I know what you’re thinking…my cute little guy just kicked over his bucket of blocks, threw them at the dog and started screaming at the top of his lungs, how can feelings be fun?? You are right-- the behaviors and words connected to upset feelings are NOT FUN. As teachers, grownups helping little ones, parents, aunties, uncles and grandparents these moments are far from the ones we want for our memory book.
Several years back when I was counseling children in an elementary school, the principal sent a five year old girl down to see me. She had walked up to one of her classmates, hauled off and given her a pretty solid kick in the shins—apparently for no reason. She arrived with arms crossed and lips sealed and was ‘not in the mood to talk.’ I went with that, and offered her the MyFeelings!(tm) minis to play with. As she played with the minis, she moved them around and started pounding on the sad mini with the mad mini. Playfully going along with this and have a little fun, I mused “uh oh, that mad one doesn’t like those sad feelings.” She pounded harder, and eventually was able to tell me what she had been mad, sad and scared about.
During this, I was careful to notice my own feelings too, stay calm and try not to rush her. After several minutes I asked her what she’d tell other kids who want to feel better when they’re having tough feelings. She said “tell them to let the feelings out so they’ll have more love.” I didn’t do anything elaborate, just gave her the time to think about her feelings and sort them out. Sorting out feelings helps a child – with your help – think about what else they could do when the feelings get so big. For little ones, reminding them to ask for help is at the top of my list of skills to teach!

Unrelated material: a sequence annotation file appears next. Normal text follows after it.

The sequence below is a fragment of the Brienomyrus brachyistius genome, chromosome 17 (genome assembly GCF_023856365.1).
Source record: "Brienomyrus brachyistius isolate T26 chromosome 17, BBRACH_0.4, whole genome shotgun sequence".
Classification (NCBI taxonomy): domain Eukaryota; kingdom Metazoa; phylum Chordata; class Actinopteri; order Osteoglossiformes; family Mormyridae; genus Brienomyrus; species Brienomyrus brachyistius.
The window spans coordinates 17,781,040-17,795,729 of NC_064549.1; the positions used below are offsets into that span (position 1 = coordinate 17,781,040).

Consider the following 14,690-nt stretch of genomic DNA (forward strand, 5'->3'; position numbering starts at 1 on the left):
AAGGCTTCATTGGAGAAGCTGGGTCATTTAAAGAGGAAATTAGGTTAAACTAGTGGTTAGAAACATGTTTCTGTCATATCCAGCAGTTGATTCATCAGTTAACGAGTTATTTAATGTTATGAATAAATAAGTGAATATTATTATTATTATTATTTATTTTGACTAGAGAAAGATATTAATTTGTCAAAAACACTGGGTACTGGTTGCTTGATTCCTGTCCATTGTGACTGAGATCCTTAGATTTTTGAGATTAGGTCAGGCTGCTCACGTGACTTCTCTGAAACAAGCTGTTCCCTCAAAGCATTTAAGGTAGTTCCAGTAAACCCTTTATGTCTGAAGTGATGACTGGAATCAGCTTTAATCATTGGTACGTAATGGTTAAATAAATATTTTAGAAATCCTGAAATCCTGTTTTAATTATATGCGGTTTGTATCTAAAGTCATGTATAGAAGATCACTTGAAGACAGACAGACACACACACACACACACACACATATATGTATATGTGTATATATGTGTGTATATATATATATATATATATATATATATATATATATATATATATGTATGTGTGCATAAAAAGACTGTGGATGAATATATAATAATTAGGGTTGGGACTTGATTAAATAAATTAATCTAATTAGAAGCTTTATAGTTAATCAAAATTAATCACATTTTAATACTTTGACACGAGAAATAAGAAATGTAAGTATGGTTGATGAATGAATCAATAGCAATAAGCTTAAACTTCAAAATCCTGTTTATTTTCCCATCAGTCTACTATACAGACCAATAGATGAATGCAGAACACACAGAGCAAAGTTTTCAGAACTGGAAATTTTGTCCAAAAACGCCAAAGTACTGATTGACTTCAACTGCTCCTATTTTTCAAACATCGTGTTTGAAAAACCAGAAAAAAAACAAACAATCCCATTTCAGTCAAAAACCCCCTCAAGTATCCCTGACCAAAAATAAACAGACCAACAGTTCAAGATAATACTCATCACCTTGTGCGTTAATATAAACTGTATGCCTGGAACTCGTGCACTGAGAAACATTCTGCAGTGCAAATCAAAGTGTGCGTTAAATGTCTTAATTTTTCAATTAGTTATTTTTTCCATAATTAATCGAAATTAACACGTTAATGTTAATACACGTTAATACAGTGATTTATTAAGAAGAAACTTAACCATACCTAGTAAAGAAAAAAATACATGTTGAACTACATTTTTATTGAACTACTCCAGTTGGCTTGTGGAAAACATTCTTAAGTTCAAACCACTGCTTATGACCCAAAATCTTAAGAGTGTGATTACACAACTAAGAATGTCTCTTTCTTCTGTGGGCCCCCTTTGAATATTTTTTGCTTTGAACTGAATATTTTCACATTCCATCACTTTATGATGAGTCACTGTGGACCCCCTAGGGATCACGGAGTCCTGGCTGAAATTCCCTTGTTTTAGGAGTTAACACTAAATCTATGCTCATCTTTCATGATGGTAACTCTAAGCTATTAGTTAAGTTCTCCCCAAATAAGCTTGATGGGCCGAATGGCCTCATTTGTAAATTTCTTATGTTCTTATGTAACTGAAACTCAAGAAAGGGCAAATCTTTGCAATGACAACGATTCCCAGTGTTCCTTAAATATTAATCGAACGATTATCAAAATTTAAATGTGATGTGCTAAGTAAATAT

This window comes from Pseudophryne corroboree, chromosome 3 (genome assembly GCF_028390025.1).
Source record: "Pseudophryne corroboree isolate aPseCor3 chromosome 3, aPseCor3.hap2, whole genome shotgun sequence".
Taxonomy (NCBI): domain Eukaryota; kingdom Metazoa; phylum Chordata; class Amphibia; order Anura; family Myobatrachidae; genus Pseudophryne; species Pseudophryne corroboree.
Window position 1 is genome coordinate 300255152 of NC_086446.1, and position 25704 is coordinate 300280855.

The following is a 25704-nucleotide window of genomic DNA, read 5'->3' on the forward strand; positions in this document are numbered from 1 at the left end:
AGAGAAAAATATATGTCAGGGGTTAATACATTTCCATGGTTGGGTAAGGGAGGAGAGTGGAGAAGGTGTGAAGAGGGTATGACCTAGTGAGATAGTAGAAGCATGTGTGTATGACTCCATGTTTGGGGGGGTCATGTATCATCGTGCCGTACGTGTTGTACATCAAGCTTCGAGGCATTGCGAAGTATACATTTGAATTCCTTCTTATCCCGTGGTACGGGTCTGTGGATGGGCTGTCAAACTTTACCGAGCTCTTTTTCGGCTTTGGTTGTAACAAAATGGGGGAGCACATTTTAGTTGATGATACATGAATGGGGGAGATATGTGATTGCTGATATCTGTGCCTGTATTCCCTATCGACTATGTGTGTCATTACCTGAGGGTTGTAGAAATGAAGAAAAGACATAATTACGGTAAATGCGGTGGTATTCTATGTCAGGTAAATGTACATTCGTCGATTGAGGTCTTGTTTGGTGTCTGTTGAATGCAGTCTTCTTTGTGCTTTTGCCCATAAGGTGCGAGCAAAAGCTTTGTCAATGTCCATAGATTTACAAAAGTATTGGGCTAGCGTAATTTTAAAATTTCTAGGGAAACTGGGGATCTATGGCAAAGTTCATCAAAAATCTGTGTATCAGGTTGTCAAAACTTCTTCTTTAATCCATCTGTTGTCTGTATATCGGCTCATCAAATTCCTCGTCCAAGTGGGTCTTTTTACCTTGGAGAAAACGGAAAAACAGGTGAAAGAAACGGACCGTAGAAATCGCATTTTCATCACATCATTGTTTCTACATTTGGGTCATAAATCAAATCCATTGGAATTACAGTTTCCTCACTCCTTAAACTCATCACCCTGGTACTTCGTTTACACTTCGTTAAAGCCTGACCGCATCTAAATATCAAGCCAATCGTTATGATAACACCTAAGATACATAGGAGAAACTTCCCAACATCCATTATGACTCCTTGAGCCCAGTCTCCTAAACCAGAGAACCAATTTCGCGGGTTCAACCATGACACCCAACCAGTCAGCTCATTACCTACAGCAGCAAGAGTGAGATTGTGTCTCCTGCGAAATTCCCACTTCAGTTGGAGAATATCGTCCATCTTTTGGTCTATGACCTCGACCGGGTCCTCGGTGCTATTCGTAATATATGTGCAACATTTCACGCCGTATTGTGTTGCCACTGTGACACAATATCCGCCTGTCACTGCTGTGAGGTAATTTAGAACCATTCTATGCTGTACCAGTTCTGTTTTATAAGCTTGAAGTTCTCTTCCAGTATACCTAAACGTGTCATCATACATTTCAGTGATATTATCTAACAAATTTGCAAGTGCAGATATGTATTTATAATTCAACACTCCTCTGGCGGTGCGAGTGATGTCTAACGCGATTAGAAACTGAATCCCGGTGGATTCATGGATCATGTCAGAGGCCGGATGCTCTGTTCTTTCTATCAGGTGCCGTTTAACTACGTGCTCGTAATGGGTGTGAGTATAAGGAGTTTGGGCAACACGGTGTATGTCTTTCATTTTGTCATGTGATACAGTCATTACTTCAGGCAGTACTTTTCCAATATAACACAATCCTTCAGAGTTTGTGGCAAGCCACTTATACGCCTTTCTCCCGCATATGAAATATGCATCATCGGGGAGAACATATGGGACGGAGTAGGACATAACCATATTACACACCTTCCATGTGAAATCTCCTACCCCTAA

Science: Children need to label basic emotions at age 3, 4, or 5 about when they are naming colors. This helps a child learn to problem solve and self-regulate.
So remember, taking the time to coach a child about the difference between emotions, words and actions can “make feelings fun”. The feeling didn’t ‘do anything wrong.’ The choice just wasn’t the best. We all want to be a good emotions coach to our little ones, coaching them to handle their emotions leads to better problem solving and an ability to calm down on their own. For today, tomorrow and as often as you remember, reassure your child that the feelings they have are always okay – and we’re here to help them make a different choice. Feelings CAN be fun!!
Strategy: Tell your child “It’s okay to feel __ma__________, remember to ask me for help!”
If you like these ideas and are looking for tools so ‘feelings can be fun’ you might like these: